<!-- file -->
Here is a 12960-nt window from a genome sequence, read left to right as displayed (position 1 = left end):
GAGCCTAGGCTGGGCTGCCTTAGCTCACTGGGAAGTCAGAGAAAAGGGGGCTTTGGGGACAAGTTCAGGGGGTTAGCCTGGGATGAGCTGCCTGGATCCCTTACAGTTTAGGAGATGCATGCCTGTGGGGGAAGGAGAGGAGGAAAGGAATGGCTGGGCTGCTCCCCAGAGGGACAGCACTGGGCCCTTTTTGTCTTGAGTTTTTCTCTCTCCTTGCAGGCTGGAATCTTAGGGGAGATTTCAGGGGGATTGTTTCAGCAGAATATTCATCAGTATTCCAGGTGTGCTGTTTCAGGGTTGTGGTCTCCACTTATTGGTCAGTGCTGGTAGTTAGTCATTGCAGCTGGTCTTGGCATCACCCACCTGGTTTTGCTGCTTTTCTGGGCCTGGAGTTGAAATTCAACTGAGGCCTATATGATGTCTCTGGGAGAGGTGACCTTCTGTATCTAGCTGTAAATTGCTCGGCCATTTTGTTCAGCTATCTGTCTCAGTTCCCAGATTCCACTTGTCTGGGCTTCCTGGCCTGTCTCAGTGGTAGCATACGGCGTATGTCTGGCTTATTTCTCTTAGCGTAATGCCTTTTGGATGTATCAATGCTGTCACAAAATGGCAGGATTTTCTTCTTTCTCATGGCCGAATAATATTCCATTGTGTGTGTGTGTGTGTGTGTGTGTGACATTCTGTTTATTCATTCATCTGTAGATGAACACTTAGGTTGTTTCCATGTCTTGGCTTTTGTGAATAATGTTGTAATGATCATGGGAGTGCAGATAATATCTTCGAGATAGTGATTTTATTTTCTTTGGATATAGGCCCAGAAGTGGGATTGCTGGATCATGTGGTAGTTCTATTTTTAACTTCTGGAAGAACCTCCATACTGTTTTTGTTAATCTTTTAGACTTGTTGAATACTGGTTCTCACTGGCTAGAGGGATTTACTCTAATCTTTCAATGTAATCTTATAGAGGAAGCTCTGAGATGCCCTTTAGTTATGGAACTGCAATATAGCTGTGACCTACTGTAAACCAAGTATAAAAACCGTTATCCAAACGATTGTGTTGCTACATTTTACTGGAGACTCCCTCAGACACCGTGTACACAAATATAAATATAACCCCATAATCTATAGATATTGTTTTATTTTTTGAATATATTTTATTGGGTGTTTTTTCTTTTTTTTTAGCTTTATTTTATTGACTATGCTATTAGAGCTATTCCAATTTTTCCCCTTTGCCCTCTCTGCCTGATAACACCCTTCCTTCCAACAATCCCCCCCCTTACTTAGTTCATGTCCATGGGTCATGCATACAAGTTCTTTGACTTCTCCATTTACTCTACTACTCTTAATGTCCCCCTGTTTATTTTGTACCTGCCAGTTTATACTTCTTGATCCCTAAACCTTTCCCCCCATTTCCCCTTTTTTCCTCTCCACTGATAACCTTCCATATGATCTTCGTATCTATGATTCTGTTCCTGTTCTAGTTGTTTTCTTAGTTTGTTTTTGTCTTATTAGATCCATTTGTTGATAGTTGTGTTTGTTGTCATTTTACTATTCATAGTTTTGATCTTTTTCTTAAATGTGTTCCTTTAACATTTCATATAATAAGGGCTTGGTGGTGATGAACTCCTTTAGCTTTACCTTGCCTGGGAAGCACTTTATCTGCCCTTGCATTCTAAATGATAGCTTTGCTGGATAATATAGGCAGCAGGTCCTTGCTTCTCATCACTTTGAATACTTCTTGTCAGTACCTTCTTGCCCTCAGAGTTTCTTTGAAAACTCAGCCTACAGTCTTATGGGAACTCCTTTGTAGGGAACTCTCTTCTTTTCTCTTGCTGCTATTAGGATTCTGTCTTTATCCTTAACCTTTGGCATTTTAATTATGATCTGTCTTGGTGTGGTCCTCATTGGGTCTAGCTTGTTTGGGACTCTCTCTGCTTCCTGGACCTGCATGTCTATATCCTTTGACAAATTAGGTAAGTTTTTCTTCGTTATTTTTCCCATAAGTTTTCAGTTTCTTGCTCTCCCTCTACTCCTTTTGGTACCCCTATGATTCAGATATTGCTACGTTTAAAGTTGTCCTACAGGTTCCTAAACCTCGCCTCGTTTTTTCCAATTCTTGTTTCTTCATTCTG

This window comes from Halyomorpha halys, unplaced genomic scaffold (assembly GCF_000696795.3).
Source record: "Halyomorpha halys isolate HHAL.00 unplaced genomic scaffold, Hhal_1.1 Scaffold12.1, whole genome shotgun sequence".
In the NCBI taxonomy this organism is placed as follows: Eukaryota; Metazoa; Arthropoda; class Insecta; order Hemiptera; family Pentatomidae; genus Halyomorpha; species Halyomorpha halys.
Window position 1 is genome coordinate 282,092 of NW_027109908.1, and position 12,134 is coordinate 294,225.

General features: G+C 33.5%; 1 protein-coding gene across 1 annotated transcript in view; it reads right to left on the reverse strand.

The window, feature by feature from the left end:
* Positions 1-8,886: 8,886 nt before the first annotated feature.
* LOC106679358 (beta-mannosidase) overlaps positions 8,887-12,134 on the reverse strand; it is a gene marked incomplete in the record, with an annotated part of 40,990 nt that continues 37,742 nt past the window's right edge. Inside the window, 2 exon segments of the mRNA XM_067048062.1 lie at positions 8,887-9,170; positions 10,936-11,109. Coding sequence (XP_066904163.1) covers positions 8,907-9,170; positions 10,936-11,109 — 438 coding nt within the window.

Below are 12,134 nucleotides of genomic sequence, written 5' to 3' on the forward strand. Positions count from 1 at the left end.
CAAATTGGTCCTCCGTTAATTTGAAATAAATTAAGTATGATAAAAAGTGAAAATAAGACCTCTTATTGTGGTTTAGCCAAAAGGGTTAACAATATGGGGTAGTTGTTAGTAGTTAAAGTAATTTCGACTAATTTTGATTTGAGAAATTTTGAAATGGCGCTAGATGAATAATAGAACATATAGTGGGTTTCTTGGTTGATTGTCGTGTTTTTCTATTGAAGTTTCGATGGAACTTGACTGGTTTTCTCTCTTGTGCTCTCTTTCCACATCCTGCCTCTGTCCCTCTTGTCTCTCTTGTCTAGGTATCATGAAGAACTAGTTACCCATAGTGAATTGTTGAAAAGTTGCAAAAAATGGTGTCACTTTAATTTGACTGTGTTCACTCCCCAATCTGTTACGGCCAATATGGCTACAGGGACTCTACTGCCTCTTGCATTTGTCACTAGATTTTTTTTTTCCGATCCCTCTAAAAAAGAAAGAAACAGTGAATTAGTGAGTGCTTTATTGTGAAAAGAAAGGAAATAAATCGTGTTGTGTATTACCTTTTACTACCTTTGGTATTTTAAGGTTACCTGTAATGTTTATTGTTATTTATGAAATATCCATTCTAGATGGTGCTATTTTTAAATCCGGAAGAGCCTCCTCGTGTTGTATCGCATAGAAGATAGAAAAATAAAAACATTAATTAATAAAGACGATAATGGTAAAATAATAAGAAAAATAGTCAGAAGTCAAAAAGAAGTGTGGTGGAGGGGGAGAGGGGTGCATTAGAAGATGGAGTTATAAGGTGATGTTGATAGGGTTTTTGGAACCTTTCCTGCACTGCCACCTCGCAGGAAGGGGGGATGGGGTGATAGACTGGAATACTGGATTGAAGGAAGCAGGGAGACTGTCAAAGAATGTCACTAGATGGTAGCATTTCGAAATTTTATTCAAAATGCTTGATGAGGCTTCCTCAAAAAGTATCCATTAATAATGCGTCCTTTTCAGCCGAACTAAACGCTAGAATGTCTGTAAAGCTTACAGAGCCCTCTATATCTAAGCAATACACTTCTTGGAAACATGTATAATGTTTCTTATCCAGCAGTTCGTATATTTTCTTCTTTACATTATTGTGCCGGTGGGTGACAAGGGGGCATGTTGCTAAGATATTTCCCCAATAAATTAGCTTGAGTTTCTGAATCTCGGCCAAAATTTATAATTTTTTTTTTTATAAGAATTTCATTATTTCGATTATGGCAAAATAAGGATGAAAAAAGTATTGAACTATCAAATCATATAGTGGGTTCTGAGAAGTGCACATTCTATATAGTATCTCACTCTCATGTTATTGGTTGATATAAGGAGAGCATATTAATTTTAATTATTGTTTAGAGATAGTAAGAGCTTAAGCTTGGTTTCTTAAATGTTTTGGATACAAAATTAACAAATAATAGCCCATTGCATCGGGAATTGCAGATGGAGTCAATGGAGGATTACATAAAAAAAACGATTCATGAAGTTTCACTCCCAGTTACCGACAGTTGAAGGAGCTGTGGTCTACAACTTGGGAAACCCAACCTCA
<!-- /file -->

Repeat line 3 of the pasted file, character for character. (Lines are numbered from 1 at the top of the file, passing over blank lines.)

This window comes from Halyomorpha halys, unplaced genomic scaffold (assembly GCF_000696795.3).